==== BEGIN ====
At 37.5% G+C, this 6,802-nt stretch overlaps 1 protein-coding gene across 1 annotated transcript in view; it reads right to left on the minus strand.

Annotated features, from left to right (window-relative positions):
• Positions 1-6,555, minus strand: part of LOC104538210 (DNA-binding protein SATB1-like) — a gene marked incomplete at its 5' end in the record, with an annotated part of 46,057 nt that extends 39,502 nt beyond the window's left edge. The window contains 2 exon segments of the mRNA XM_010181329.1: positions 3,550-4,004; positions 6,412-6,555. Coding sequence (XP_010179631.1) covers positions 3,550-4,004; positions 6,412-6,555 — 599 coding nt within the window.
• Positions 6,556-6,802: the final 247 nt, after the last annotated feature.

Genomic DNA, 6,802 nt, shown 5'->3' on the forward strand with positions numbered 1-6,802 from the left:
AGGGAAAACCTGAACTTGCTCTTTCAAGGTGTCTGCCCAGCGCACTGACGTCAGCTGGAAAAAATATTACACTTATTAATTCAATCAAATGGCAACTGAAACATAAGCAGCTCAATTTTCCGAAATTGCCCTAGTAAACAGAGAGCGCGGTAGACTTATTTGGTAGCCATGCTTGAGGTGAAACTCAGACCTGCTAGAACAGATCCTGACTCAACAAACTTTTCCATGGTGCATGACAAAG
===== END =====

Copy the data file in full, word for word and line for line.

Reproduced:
At 37.5% G+C, this 6,802-nt stretch overlaps 1 protein-coding gene across 1 annotated transcript in view; it reads right to left on the minus strand.

Annotated features, from left to right (window-relative positions):
• Positions 1-6,555, minus strand: part of LOC104538210 (DNA-binding protein SATB1-like) — a gene marked incomplete at its 5' end in the record, with an annotated part of 46,057 nt that extends 39,502 nt beyond the window's left edge. The window contains 2 exon segments of the mRNA XM_010181329.1: positions 3,550-4,004; positions 6,412-6,555. Coding sequence (XP_010179631.1) covers positions 3,550-4,004; positions 6,412-6,555 — 599 coding nt within the window.
• Positions 6,556-6,802: the final 247 nt, after the last annotated feature.

Genomic DNA, 6,802 nt, shown 5'->3' on the forward strand with positions numbered 1-6,802 from the left:
AGGGAAAACCTGAACTTGCTCTTTCAAGGTGTCTGCCCAGCGCACTGACGTCAGCTGGAAAAAATATTACACTTATTAATTCAATCAAATGGCAACTGAAACATAAGCAGCTCAATTTTCCGAAATTGCCCTAGTAAACAGAGAGCGCGGTAGACTTATTTGGTAGCCATGCTTGAGGTGAAACTCAGACCTGCTAGAACAGATCCTGACTCAACAAACTTTTCCATGGTGCATGACAAAG